Financial Daily from THE HINDU group of publications
Saturday, Sep 04, 2004
Money & Banking
Industry & Economy - Exports & Imports
More exporters invoice in euros
Bangalore , Sept. 3
EVEN as the rupee has fallen sharply against the dollar, euro invoicing by domestic exporters has continued to rise.
Bankers here said that some of the large garment exporters have also begun shifting to the euro. So far only some of the diamond and commodity exporters had shifted to invoicing all their receivables in euros.
As a result ero trading volumes are also on the rise in the domestic foreign exchange markets. Till about six months ago only about 15 per cent of the trading volumes were euro-denominated. Presently, traders said that close to about 40 per cent of the trading volumes in the domestic forex markets were in euros.
Daily inflows, which included both current and capital account, into the country are currently estimated at about $50-60 million per day. While this figure was down from the levels in March when it was about $250-300 million per day, euro-denominated flows had remained steady in absolute terms, bankers said.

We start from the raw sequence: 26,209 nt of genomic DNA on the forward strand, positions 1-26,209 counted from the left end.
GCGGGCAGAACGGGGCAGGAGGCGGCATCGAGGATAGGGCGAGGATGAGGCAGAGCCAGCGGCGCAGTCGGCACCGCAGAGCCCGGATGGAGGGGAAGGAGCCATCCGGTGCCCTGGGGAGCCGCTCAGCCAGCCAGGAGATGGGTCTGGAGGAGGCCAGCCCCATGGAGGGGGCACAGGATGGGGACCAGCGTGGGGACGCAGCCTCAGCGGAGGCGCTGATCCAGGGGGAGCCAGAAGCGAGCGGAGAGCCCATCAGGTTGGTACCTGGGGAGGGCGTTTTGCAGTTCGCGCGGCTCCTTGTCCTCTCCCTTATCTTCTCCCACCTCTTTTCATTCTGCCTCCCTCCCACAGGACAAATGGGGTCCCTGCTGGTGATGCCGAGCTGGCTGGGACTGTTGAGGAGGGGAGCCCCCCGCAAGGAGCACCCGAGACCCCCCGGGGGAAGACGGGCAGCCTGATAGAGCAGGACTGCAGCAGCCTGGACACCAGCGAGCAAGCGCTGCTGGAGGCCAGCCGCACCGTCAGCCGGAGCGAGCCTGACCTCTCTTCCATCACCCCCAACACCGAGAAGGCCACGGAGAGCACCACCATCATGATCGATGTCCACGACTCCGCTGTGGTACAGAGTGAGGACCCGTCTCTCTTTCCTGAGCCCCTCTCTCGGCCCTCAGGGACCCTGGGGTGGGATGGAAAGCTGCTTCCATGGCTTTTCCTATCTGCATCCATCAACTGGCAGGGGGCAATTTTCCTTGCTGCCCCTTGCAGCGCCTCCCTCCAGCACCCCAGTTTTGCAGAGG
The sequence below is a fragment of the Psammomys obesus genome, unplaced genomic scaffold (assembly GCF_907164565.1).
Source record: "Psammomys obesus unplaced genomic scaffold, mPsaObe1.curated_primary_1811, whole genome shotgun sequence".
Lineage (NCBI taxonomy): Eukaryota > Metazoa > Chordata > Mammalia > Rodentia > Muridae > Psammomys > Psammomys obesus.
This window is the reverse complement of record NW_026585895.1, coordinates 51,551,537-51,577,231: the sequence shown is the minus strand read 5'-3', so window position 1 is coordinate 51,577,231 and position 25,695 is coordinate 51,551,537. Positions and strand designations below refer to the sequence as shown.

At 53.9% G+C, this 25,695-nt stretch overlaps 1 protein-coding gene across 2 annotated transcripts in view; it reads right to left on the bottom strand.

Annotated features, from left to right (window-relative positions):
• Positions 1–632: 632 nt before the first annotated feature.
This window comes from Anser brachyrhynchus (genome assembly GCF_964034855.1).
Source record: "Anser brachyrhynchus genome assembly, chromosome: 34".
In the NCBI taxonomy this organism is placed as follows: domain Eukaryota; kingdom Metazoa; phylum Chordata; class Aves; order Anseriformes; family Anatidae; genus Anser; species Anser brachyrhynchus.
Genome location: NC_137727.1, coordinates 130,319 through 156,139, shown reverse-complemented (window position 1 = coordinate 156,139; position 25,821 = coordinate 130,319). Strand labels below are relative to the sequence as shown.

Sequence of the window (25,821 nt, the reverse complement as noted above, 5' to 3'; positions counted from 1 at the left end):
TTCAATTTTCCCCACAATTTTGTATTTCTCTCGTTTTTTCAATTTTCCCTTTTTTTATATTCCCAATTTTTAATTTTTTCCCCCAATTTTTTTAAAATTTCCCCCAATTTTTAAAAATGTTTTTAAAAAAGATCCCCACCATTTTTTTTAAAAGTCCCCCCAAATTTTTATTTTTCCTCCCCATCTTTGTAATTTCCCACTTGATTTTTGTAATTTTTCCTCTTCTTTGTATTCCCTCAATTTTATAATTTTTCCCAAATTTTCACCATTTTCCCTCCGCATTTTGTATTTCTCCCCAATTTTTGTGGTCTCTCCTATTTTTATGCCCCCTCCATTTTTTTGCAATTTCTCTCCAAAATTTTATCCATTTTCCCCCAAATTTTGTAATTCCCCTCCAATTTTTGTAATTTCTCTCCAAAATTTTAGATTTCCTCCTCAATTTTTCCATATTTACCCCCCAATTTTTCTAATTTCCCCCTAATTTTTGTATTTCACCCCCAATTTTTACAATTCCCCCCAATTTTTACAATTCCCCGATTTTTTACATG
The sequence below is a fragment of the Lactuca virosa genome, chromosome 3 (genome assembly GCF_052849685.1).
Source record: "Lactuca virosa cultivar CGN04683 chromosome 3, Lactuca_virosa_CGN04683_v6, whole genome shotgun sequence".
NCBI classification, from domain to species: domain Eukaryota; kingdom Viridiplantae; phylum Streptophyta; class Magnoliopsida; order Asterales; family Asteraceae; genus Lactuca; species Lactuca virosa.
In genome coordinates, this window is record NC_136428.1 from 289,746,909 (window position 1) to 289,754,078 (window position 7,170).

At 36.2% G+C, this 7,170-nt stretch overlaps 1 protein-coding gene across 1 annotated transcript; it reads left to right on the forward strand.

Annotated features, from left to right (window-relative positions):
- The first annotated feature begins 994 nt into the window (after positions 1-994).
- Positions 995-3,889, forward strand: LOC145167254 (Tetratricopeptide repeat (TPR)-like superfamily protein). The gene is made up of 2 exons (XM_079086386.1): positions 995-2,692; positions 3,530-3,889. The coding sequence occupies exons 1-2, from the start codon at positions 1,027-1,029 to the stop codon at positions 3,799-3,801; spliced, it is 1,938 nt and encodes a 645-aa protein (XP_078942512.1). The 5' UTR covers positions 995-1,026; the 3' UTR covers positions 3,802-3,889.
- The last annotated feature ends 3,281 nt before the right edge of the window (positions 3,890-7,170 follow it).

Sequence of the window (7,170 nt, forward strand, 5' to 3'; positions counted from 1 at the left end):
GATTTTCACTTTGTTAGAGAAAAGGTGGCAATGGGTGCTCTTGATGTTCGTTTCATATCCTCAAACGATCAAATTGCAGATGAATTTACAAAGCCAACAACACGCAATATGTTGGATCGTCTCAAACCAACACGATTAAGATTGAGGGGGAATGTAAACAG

Traders said that one reason for the shift in preference was the euro's movement against the dollar. One euro is currently equivalent $1.23, up from $1.08 a year ago.
Further, between April and September, the euro has advanced by at least 6 per cent against the rupee. On the other hand, the dollar has advanced only by about 4.2 per cent. Presently the euro is quoted at Rs 56.43 in the domestic forex markets.
Bankers said that the shift was also induced by the rising exports to European destinations. All invoices to countries forming part of the European Union are drawn in euros. Bankers said that though exporters and importers had a choice of dollar invoicing, the preference was for euros.
This preference was induced by apprehension that the dollar was likely to weaken further in the coming months.
Evidence of the concern was available in the NDF (non deliverable forward markets), where the dollar has moved into a discount against the rupee. NDFs implied that forward dollars would be made available at a premium to the domestic market spot prices. The spot rates in the NDF markets are presently Rs 46.31, almost the same as the one month forward rate.
This trend in NDF markets normally implied an impending appreciation of the rupee against the dollar. Consequently most exporters, like diamond and commodity including garments preferred to hedge against currency volatility by denominating in euros, they added.
Besides, traders said some of the non-resident Indians were holding foreign currency account in the domestic banks in euro-denominations. This was because they also anticipated the rupee to depreciate against the euro and appreciate against the dollar. Bankers said that some of the depositors hoped to recoup their losses due to low interest rates by exchange rate gains.
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